Women’s History Month: Books by Black Women Authors

Hi all!

March is Women’s History Month so I thought it only right to share a list of women authors, but since I missed celebrating Black History Month last month (I had surgery and couldn’t update this blog much), I decided to dedicate this post to celebrating books by Black women authors!

This is a mixture of books I’ve read and loved and books that are on my TBR. Here’s hoping you find a new favourite!

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The Weight of the Stars & The Wicker King by K. Ancrum

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I’ve read both of these books and can say with absolute certainty that they’re phenomenal. K. Ancrum has an atmospheric way of writing that is so haunting and visceral. She also has this ability to just get the way teenagers think and behave.

The Weight of the Stars is about two girls bonding and falling in love over space, while The Wicker King is about two friends dealing with a world of hallucinations come to life. I rated both 5 stars.


Such a Fun Age by Kiley Reid 

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Such a Fun Age is a recent debut novel that has taken the literary world by storm. While I haven’t read it myself, I do work in a book department in a retail store and as soon as this book restocks, it’s sold out two days later. It’s about a young black woman who is babysitting a white child and is accused of kidnapping the child she is caring for, while the mother is determined to help clear the young woman’s name.


A Princess in Theory by Alyssa Cole

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I read A Princess in Theory, the first book in the Reluctant Royals series, last year and absolutely adored it. It’s such a unique romance novel in a genre chock full of royals falling in love. A Princess in Theory is about a young woman scientist who keeps getting these annoying scam emails claiming she is a Nigerian princess … but it turns out she actually is, and her fiancee has been searching for her for a long time! I loved the romance in this book (and I’m not someone who reads a lot of heterosexual romance 😅) and I automatically rec this to anyone wanting to read romance!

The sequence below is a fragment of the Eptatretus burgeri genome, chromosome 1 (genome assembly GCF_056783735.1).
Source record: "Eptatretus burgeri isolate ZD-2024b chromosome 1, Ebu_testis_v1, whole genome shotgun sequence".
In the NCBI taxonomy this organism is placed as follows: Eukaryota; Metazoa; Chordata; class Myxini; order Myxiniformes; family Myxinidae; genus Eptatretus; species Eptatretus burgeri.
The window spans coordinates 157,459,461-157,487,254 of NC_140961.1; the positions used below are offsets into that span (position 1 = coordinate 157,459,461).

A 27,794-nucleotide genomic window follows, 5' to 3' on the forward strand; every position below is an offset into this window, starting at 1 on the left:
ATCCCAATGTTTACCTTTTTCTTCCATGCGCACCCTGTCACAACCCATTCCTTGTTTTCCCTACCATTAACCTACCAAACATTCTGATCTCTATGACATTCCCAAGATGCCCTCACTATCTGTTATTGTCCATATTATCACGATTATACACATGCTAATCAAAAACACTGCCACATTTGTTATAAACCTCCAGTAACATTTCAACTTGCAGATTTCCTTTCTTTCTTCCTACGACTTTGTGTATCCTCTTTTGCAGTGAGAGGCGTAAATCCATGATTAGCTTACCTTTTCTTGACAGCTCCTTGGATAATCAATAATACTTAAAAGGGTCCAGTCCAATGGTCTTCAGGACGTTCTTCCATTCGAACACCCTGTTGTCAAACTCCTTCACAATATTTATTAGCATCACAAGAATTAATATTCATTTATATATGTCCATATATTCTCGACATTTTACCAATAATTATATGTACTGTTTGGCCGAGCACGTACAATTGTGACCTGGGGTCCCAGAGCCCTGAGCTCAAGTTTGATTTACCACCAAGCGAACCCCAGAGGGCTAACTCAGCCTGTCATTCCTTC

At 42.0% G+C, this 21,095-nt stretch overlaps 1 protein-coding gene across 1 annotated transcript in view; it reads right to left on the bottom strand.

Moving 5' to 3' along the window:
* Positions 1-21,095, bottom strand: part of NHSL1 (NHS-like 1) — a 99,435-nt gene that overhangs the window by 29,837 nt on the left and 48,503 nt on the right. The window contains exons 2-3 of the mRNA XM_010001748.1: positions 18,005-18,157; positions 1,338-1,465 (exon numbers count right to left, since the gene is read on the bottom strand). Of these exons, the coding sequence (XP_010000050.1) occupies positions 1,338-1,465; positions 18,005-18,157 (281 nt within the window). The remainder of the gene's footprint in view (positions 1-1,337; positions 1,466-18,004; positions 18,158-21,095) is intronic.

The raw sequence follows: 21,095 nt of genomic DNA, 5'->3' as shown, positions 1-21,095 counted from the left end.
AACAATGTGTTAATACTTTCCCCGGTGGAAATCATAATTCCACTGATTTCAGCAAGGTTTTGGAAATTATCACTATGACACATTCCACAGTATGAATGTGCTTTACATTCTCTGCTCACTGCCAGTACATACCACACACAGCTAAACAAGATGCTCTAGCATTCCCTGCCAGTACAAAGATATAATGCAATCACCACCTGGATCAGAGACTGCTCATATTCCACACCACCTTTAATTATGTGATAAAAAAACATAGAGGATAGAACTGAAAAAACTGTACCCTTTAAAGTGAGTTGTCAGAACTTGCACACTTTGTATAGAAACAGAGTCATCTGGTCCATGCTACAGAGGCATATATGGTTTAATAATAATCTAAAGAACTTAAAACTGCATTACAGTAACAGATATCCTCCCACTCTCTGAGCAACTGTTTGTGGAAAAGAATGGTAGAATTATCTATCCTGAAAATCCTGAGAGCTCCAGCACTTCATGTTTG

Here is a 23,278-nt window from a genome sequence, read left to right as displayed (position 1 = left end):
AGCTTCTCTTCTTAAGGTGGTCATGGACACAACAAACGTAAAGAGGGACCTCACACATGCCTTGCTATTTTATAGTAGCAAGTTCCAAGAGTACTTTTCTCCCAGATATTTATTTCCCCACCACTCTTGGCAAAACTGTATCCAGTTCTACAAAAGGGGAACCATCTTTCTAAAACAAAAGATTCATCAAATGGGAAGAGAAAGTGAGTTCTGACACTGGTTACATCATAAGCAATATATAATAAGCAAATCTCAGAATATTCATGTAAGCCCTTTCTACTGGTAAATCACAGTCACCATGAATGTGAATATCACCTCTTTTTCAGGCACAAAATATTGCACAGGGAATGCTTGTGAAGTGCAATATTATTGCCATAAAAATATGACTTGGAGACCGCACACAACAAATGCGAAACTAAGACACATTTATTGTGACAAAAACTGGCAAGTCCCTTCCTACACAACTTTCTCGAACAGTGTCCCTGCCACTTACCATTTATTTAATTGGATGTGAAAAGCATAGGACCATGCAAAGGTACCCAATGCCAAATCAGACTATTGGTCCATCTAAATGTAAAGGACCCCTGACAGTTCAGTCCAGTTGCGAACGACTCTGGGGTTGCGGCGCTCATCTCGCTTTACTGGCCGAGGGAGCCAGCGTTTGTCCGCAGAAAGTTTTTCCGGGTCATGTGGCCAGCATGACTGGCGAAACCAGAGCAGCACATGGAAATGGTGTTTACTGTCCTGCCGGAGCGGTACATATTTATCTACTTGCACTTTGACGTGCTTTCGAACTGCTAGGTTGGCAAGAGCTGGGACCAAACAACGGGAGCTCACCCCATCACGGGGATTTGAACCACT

Alyssa Cole has written plenty of other books too including The Loyal League series, The A.I. Who Loved Me and the Off the Grid series.


Becoming by Michelle Obama

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It is an actual crime that I have still yet to read this book! I received it as a gift over Christmas but I’ve been accosted by ARCs and the books I need to read for bookclub, and I haven’t had a chance to sit down and read it yet. But I will as soon as possible! My sister is listening to the audiobook and she says it’s phenomenal.

Becoming is Michelle Obama’s memoir of her life from childhood to the White House. I’ve heard that Michelle’s writing is fantastic and allows you to so easily be swept up in her story, and I just can’t wait to be swept away too.